Archive for the ‘Production costs’ Category

Whiskeys have to age for years, so how do distilleries make money?   Leave a comment

WHISKEY-2Link: http://www.marketplace.org/2016/02/24/world/iaw-whiskey

Summary: Sellers hope to maximize profit. So what incentives do distillery owners have to start their business if they can only make a profit after 20 years? Marketplace tackles this question and the history of selling whiskey in this podcast.

Original Air Date: March 7, 2016

Length: 5 minutes 42 seconds

Posted June 30, 2016 by noorul94 in Incentives, Production costs

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After years in the making, Oculus Rift arrives   Leave a comment

oculusLink: http://www.marketplace.org/2016/03/25/world/after-years-making-occulus-rift-arrives

Summary: Oculus Rift headsets for virtual reality are now in the market! Facebook owns Oculus and will be looking to take to Oculus Rift to the mainstream market next. In this podcast, Marketplace discusses the prospects and challenges ahead for these pioneers in virtual reality economy.

Original Date Aired: March 18, 2016

Length: 1 minute 53 seconds

Why The Price Of Coke Didn’t Change For 70 Years   Leave a comment

price of cokeLink: http://www.npr.org/sections/money/2015/11/18/456410327/episode-416-why-the-price-of-coke-didnt-change-for-70-years

Summary: The Planet Money team investigates how the price of a Coke was able to stay at 5¢ for 70 years. In finding the explanation, the Planet Money team also considers the reasons for Coke’s global success.

Original Air Date: November 18, 2015

Length: 19 minutes 7 seconds

Posted March 24, 2016 by ndelmonaco1 in Elasticity, Planet Money, Production costs

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Trash!   Leave a comment

TrashLink: http://www.npr.org/sections/money/2015/03/27/395815221/episode-613-trash

Summary: The Planet Money team investigates the $100 billion industry that is recycling and the downward spiral it has taken due to developments in in other markets.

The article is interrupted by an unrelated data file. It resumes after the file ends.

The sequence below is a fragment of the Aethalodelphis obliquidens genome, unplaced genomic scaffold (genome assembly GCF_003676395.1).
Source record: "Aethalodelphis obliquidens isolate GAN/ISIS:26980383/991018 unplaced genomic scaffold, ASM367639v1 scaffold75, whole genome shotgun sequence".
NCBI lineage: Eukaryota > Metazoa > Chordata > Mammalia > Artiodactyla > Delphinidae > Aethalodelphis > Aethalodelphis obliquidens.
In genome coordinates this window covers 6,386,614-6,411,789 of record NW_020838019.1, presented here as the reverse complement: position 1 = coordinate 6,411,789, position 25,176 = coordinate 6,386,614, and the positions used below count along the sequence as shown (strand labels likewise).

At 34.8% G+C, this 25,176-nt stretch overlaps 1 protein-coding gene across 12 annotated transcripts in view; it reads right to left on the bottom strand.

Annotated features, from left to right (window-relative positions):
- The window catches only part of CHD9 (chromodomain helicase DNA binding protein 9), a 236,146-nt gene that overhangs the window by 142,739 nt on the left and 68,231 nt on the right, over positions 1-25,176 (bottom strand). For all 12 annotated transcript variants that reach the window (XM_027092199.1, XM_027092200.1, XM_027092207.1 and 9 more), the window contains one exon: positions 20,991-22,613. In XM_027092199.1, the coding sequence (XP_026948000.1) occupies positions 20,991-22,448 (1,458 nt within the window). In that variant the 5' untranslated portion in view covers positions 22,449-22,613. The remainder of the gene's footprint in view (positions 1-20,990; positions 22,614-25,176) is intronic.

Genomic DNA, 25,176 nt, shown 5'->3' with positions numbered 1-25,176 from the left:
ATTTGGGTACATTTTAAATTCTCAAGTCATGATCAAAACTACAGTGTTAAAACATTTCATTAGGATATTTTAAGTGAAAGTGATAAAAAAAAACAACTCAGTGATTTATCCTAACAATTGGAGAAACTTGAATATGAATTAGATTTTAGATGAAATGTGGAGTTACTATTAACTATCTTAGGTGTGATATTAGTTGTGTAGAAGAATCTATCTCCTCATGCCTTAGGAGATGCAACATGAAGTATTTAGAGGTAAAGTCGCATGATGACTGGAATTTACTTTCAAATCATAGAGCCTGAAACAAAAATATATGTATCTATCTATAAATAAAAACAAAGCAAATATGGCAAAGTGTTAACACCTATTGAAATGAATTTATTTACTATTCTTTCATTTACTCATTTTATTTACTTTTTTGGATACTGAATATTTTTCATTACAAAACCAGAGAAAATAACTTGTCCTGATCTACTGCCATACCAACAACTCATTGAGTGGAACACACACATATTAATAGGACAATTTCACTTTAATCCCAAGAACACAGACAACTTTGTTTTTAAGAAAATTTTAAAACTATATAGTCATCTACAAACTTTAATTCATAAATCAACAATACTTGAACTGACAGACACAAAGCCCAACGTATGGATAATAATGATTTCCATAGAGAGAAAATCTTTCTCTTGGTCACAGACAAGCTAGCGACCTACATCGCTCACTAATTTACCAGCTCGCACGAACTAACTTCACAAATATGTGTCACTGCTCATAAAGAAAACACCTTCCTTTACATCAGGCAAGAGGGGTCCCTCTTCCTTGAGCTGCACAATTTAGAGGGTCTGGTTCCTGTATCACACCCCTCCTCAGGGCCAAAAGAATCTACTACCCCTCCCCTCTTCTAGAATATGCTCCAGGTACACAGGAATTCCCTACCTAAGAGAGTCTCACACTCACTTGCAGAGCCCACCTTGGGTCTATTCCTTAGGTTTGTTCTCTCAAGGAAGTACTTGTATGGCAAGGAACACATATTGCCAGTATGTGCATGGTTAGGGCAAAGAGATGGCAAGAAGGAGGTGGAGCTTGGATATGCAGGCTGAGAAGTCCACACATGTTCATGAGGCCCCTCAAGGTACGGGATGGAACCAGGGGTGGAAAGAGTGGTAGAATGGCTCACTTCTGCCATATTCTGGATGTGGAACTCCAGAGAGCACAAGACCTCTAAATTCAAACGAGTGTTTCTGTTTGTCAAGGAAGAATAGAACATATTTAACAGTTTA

Original Air Date: March 27, 2015

Length: 13 minutes and 52 seconds

The Curse of the Black Lotus   Leave a comment

blacklotusLink: http://www.npr.org/sections/money/2015/03/11/392381112/episode-609-the-curse-of-the-black-lotus

Summary: Using common goods like magic cards, the NPR team demonstrates market bubbles and how they work as well as how one company deflated theirs.

Original Air Date: March 11, 2015

Length: 16 minutes 56 seconds

Why Textbook Prices Keep Climbing   Leave a comment

textbooksLink: http://www.npr.org/blogs/money/2014/10/03/353300404/episode-573-why-textbook-prices-keep-climbing

Summary: Something strange is going on in the textbook market. The price has steeply increased over the past decade–and they’re only getting higher. There is a disconnect between the chooser (the professors) and the buyers (the students). Technically, the professor is the consumer, and they’re spending their students’ money. The podcast offers the opposite: high school textbooks, where costs are kept low because the books are paid for by the schools.

Original Air Date: October 3, 2014

Length: 14 minutes 56 seconds

Discussion Question/ Prompt: Propose a solution to the rising textbook price problem. (Example: a price ceiling? professor awareness of prices? incentives for lower prices?)

How To Steal A Million Barrels Of Oil   Leave a comment

nigerian stolen oilLink: http://www.npr.org/blogs/money/2014/10/29/359624435/episode-578-how-to-steal-a-million-barrels-of-oil

Summary: The Nigerian Internet hosts many ads for stolen oil, inspiring the question: how? Why?  Nigeria has one of the top oil reserves, and it is controlled by the government. They lose about $10 million a day from oil theft. This podcast dissects how they get away with it.

Original Air Date: October 29, 2014

Length: 19 minutes 30 seconds

Discussion Question: The podcasts says that this problem is for the Nigerian government to solve. Should it be an international issue?

Prompt: The podcast does not reflect on the legally sold oil, and the effect the stolen oil has on that market. Write how you think the stolen oil would change the market for legal crude oil in the international arena, paying specific attention to the quantity and the prices.